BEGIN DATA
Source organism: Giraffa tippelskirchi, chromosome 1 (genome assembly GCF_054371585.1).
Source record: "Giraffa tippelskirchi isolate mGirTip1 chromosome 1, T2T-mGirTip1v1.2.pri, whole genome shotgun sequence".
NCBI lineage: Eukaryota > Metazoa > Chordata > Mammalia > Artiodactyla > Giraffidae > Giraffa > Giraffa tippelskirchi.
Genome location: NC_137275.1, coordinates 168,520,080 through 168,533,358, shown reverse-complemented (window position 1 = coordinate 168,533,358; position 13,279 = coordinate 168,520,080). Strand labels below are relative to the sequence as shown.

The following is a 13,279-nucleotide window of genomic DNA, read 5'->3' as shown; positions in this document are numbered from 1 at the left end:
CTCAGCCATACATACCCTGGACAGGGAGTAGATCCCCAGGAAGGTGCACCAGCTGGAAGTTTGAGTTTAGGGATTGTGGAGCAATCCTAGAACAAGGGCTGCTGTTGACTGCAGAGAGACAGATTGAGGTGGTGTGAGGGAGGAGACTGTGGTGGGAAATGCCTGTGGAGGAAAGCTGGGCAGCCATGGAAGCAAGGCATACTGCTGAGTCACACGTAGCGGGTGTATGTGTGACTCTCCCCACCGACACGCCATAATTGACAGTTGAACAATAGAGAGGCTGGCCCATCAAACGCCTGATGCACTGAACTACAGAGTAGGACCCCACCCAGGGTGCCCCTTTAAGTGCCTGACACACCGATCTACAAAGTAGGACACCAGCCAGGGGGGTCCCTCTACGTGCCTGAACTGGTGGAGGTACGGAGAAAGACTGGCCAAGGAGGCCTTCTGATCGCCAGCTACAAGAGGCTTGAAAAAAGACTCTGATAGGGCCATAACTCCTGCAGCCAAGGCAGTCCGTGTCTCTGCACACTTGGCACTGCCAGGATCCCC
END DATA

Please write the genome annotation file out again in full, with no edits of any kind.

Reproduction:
Source organism: Giraffa tippelskirchi, chromosome 1 (genome assembly GCF_054371585.1).
Source record: "Giraffa tippelskirchi isolate mGirTip1 chromosome 1, T2T-mGirTip1v1.2.pri, whole genome shotgun sequence".
NCBI lineage: Eukaryota > Metazoa > Chordata > Mammalia > Artiodactyla > Giraffidae > Giraffa > Giraffa tippelskirchi.
Genome location: NC_137275.1, coordinates 168,520,080 through 168,533,358, shown reverse-complemented (window position 1 = coordinate 168,533,358; position 13,279 = coordinate 168,520,080). Strand labels below are relative to the sequence as shown.

The following is a 13,279-nucleotide window of genomic DNA, read 5'->3' as shown; positions in this document are numbered from 1 at the left end:
CTCAGCCATACATACCCTGGACAGGGAGTAGATCCCCAGGAAGGTGCACCAGCTGGAAGTTTGAGTTTAGGGATTGTGGAGCAATCCTAGAACAAGGGCTGCTGTTGACTGCAGAGAGACAGATTGAGGTGGTGTGAGGGAGGAGACTGTGGTGGGAAATGCCTGTGGAGGAAAGCTGGGCAGCCATGGAAGCAAGGCATACTGCTGAGTCACACGTAGCGGGTGTATGTGTGACTCTCCCCACCGACACGCCATAATTGACAGTTGAACAATAGAGAGGCTGGCCCATCAAACGCCTGATGCACTGAACTACAGAGTAGGACCCCACCCAGGGTGCCCCTTTAAGTGCCTGACACACCGATCTACAAAGTAGGACACCAGCCAGGGGGGTCCCTCTACGTGCCTGAACTGGTGGAGGTACGGAGAAAGACTGGCCAAGGAGGCCTTCTGATCGCCAGCTACAAGAGGCTTGAAAAAAGACTCTGATAGGGCCATAACTCCTGCAGCCAAGGCAGTCCGTGTCTCTGCACACTTGGCACTGCCAGGATCCCC